The process of identifying ELL students involves collecting and analyzing data to determine whether or not a student is limited English proficient (LEP) and entitled to services through a language instruction program. On this page, we will walk you through the initial steps as outlined on the LIEP Processes and Procedures Flowchart (updated 5.15).
Brief Overview of the Identification Process
Required Home Language Survey
Screening for potential English learners is part of the district registration process. All students are to complete a Home Language Survey (from TransACT) upon enrollment in a district. This is a one-time event. The Iowa Department of Education provides a state-wide subscription to TransACT so that all accredited public and non-public districts can access these resources free of charge.
Once the HLS has been completed, a designated staff member reviews the responses. If a language other than English is in the child’s background, the student is considered a potential English learner and the district proceeds with the required screening process. All completed HLS must be filed in the student’s permanent folder.
Home Language Survey
Screening for potential English learners is part of the district registration process. All students are to complete a Home Language Survey (HLS IA) upon enrollment in a district. This is a one-time event. Current guidance from the Iowa Department of Education states that only Form IA from TransACT is approved for use in Iowa districts. The Iowa Department of Education provides a state-wide subscription to TransACT so that all accredited public and non-public districts can access these resources free of charge.
Once the HLS has been completed, a designated staff member reviews the responses. If a language other than English is in the child’s background, the student is considered a potential ELL student. The district then proceeds to the next step of the screening process. All completed HLS must be filed in the student’s permanent folder.
Administration of Identification/ Placement Screening Assessments
The next step in determining eligibility for English language instruction services is the administration of an identification/placement screening assessment. This step must be completed within the first 30 days of enrollment. Districts are required to administer the ELPA21 Dynamic Screener. If a student is transferring from another district, utilize the Identification of ELs: Approved Assessment Procedures for Transfer Students to determine screening requirements for your (or your student’s) specific situation.
Training is required for test administrators. This Trainings For Schools Document will provide you with directions on statewide training. Please visit the Iowa Department of Education ELPA21 Screener page and the ELPA21 Iowa Portal for extended details.
Determination of Eligibility
If the student is not proficient on the ELPA21 screen, the student is eligible for services. The district will progress with entering this information into the Student Information System and an initial placement is made in the Language Instruction Educational Program (LIEP). The district must notify parents of the placement recommendation. A reminder of federal guidance; information provided to parents “shall be provided in an understandable and informative format and, to the extent practical, in a language, the parents can understand.”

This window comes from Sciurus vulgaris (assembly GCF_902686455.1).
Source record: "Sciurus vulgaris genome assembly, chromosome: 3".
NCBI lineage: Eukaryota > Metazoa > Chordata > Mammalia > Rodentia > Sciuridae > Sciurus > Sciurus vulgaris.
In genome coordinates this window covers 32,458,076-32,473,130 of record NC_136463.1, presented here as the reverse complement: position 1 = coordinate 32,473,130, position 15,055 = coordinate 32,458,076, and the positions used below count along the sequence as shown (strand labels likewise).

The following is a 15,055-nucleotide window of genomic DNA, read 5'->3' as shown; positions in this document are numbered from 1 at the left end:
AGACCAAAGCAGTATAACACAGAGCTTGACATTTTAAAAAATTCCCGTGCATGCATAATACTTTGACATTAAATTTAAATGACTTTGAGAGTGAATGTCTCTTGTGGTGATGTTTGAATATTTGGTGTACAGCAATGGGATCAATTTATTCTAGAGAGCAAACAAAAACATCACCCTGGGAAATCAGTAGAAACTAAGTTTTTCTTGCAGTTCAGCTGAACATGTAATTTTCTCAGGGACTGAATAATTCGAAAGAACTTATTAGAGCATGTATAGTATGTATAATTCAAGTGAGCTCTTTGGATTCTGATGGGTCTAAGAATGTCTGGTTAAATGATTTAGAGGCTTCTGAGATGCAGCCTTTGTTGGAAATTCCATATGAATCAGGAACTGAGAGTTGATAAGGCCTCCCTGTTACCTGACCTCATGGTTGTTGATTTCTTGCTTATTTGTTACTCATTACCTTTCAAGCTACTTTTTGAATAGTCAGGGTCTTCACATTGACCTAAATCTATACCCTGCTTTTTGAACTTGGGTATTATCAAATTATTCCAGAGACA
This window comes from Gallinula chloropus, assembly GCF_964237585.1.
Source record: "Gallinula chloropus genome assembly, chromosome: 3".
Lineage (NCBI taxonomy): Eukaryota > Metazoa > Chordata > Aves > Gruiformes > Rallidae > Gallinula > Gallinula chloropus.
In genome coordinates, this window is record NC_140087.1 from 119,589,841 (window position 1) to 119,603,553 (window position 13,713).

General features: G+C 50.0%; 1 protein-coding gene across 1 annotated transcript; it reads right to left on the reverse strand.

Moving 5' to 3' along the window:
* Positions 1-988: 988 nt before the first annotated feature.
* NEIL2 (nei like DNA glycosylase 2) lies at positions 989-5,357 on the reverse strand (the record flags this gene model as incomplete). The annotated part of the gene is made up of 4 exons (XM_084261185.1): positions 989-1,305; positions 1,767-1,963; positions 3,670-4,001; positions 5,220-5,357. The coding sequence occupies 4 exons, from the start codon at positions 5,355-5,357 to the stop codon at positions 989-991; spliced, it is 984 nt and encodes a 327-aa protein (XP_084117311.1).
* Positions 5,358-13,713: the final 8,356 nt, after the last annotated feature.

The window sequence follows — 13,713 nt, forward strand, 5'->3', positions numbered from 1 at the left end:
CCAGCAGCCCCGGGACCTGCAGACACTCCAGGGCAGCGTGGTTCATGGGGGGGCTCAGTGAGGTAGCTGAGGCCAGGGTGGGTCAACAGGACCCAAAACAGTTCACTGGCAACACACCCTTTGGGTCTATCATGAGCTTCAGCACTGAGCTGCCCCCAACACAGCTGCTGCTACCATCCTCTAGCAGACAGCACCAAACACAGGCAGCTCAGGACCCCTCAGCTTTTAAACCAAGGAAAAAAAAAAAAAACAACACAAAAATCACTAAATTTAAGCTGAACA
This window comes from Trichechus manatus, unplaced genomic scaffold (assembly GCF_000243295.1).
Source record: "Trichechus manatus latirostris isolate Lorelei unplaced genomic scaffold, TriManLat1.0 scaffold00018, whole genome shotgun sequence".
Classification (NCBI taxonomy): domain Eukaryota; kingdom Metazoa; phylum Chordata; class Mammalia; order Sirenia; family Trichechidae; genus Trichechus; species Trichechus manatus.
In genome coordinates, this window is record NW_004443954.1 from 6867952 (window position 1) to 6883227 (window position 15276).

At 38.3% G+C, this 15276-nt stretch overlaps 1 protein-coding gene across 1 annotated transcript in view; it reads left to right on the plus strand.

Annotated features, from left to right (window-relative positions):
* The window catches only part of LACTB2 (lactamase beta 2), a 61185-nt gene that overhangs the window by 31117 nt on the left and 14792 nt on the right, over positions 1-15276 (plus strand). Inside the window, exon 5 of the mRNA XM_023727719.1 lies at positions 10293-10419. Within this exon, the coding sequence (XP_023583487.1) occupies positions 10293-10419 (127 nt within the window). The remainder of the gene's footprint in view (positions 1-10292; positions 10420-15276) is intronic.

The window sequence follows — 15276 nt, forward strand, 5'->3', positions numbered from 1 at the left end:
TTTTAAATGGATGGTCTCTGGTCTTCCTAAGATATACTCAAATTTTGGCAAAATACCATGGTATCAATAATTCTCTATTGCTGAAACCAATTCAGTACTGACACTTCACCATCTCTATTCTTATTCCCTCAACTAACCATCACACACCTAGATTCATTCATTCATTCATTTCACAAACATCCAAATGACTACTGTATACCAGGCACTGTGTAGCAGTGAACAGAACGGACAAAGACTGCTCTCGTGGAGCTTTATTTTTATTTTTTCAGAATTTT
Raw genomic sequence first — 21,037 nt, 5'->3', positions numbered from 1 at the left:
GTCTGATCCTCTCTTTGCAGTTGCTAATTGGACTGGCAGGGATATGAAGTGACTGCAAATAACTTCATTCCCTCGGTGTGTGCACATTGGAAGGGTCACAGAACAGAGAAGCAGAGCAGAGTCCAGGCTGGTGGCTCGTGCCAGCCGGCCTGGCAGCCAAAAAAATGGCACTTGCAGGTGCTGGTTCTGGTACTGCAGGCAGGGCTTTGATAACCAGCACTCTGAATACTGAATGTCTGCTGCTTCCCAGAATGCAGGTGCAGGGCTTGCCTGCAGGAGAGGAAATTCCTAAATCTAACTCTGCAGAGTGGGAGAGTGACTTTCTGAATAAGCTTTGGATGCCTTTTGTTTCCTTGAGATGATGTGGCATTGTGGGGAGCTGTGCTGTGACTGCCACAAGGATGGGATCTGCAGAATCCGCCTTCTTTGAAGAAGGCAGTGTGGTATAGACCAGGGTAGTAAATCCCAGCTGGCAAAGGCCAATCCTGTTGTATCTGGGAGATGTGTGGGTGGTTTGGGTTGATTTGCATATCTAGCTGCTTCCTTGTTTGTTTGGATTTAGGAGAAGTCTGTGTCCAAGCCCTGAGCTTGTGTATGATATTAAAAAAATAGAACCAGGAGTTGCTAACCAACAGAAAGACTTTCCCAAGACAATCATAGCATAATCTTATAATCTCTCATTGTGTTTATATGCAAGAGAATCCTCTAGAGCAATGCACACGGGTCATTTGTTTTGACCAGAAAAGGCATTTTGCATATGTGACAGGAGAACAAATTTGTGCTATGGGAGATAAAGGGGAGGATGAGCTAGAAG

Parent notification forms are available from TransACT. There is an “Iowa English Learner” folder which contains the state-required documents for program communication with parents. If it is determined that the student is proficient in English, the student is placed in the mainstream instructional program without additional language support services.
Parents do have the right to decline services. If this is the case, it is required that this decision is recorded in writing using the required TransACT forms.
Assessing Academic Skills & Other Data
It is recommended that the district collect additional data when designing the student’s schedule. Critical data to inform these decisions include details on their prior schooling, prior identification as EL, services provided in the previous district, most recent language proficiency test scores, the literacy level in the first language and English as well as prior access to schooling. Best practice would also include a family and student interview to learn more about the student such as insight into their development, strengths, challenges, interests, preferences, goals and any other important details.
It is recommended that staff assess the student’s literacy skills in both English and the native language (where possible). This provides valuable insight into the student’s language and literacy development which can inform instructional and programming decisions. Likewise, assessments in math and other content areas can be windows to the student’s educational history and assist with instructional decisions.